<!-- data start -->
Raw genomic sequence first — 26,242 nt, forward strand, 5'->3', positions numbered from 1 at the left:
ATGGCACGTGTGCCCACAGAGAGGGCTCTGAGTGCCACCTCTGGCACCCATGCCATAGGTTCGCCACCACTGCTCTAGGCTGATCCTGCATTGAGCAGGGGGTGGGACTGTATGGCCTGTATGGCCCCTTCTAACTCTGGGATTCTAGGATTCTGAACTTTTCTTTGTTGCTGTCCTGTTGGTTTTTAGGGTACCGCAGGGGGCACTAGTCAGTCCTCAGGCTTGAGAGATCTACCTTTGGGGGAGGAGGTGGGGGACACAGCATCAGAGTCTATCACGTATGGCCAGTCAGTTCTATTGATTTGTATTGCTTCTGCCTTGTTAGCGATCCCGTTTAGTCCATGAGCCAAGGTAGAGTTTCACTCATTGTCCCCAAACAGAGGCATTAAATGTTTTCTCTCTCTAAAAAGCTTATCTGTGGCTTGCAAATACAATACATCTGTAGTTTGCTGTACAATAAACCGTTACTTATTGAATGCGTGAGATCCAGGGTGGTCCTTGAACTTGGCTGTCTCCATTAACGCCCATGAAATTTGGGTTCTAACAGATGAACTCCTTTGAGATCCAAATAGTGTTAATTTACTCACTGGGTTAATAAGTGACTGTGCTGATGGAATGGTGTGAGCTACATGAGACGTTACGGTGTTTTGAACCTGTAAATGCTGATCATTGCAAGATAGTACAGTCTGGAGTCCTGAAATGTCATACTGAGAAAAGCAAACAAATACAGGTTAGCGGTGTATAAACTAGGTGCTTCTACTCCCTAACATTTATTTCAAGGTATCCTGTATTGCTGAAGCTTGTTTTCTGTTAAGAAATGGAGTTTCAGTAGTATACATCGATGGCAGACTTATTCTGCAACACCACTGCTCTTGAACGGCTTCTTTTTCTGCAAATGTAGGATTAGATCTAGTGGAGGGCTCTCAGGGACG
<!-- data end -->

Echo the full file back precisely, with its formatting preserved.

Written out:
Raw genomic sequence first — 26,242 nt, forward strand, 5'->3', positions numbered from 1 at the left:
ATGGCACGTGTGCCCACAGAGAGGGCTCTGAGTGCCACCTCTGGCACCCATGCCATAGGTTCGCCACCACTGCTCTAGGCTGATCCTGCATTGAGCAGGGGGTGGGACTGTATGGCCTGTATGGCCCCTTCTAACTCTGGGATTCTAGGATTCTGAACTTTTCTTTGTTGCTGTCCTGTTGGTTTTTAGGGTACCGCAGGGGGCACTAGTCAGTCCTCAGGCTTGAGAGATCTACCTTTGGGGGAGGAGGTGGGGGACACAGCATCAGAGTCTATCACGTATGGCCAGTCAGTTCTATTGATTTGTATTGCTTCTGCCTTGTTAGCGATCCCGTTTAGTCCATGAGCCAAGGTAGAGTTTCACTCATTGTCCCCAAACAGAGGCATTAAATGTTTTCTCTCTCTAAAAAGCTTATCTGTGGCTTGCAAATACAATACATCTGTAGTTTGCTGTACAATAAACCGTTACTTATTGAATGCGTGAGATCCAGGGTGGTCCTTGAACTTGGCTGTCTCCATTAACGCCCATGAAATTTGGGTTCTAACAGATGAACTCCTTTGAGATCCAAATAGTGTTAATTTACTCACTGGGTTAATAAGTGACTGTGCTGATGGAATGGTGTGAGCTACATGAGACGTTACGGTGTTTTGAACCTGTAAATGCTGATCATTGCAAGATAGTACAGTCTGGAGTCCTGAAATGTCATACTGAGAAAAGCAAACAAATACAGGTTAGCGGTGTATAAACTAGGTGCTTCTACTCCCTAACATTTATTTCAAGGTATCCTGTATTGCTGAAGCTTGTTTTCTGTTAAGAAATGGAGTTTCAGTAGTATACATCGATGGCAGACTTATTCTGCAACACCACTGCTCTTGAACGGCTTCTTTTTCTGCAAATGTAGGATTAGATCTAGTGGAGGGCTCTCAGGGACG